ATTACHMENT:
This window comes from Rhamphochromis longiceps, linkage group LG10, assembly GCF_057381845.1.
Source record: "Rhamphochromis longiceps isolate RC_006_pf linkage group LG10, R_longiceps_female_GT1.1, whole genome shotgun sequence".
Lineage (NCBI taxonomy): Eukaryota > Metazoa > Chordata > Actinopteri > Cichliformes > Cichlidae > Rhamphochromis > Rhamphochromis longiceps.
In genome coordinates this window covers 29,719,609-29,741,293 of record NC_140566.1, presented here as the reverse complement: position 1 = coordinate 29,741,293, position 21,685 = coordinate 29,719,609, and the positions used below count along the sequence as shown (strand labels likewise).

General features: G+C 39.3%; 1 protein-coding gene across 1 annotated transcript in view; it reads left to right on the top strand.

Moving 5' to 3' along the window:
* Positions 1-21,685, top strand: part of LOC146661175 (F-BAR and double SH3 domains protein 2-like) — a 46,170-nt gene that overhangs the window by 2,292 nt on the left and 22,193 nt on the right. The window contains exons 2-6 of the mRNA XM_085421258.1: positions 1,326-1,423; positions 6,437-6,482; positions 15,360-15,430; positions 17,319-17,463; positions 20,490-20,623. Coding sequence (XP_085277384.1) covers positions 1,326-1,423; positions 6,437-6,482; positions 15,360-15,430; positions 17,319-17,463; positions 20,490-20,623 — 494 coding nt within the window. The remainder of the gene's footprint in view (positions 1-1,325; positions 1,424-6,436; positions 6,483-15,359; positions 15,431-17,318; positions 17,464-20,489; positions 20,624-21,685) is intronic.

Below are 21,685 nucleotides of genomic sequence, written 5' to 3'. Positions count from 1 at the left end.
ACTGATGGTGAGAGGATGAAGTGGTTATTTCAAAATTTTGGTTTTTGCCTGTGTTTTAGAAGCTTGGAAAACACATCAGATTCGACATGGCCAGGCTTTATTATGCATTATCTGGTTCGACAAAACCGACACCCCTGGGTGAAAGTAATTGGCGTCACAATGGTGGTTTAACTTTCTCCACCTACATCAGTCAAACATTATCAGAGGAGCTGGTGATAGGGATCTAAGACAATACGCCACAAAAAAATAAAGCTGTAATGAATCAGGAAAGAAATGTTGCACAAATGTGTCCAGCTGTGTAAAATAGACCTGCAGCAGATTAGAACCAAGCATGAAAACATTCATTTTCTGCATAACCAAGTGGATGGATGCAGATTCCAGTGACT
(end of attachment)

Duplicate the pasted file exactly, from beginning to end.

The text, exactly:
This window comes from Rhamphochromis longiceps, linkage group LG10, assembly GCF_057381845.1.
Source record: "Rhamphochromis longiceps isolate RC_006_pf linkage group LG10, R_longiceps_female_GT1.1, whole genome shotgun sequence".
Lineage (NCBI taxonomy): Eukaryota > Metazoa > Chordata > Actinopteri > Cichliformes > Cichlidae > Rhamphochromis > Rhamphochromis longiceps.
In genome coordinates this window covers 29,719,609-29,741,293 of record NC_140566.1, presented here as the reverse complement: position 1 = coordinate 29,741,293, position 21,685 = coordinate 29,719,609, and the positions used below count along the sequence as shown (strand labels likewise).

General features: G+C 39.3%; 1 protein-coding gene across 1 annotated transcript in view; it reads left to right on the top strand.

Moving 5' to 3' along the window:
* Positions 1-21,685, top strand: part of LOC146661175 (F-BAR and double SH3 domains protein 2-like) — a 46,170-nt gene that overhangs the window by 2,292 nt on the left and 22,193 nt on the right. The window contains exons 2-6 of the mRNA XM_085421258.1: positions 1,326-1,423; positions 6,437-6,482; positions 15,360-15,430; positions 17,319-17,463; positions 20,490-20,623. Coding sequence (XP_085277384.1) covers positions 1,326-1,423; positions 6,437-6,482; positions 15,360-15,430; positions 17,319-17,463; positions 20,490-20,623 — 494 coding nt within the window. The remainder of the gene's footprint in view (positions 1-1,325; positions 1,424-6,436; positions 6,483-15,359; positions 15,431-17,318; positions 17,464-20,489; positions 20,624-21,685) is intronic.

Below are 21,685 nucleotides of genomic sequence, written 5' to 3'. Positions count from 1 at the left end.
ACTGATGGTGAGAGGATGAAGTGGTTATTTCAAAATTTTGGTTTTTGCCTGTGTTTTAGAAGCTTGGAAAACACATCAGATTCGACATGGCCAGGCTTTATTATGCATTATCTGGTTCGACAAAACCGACACCCCTGGGTGAAAGTAATTGGCGTCACAATGGTGGTTTAACTTTCTCCACCTACATCAGTCAAACATTATCAGAGGAGCTGGTGATAGGGATCTAAGACAATACGCCACAAAAAAATAAAGCTGTAATGAATCAGGAAAGAAATGTTGCACAAATGTGTCCAGCTGTGTAAAATAGACCTGCAGCAGATTAGAACCAAGCATGAAAACATTCATTTTCTGCATAACCAAGTGGATGGATGCAGATTCCAGTGACT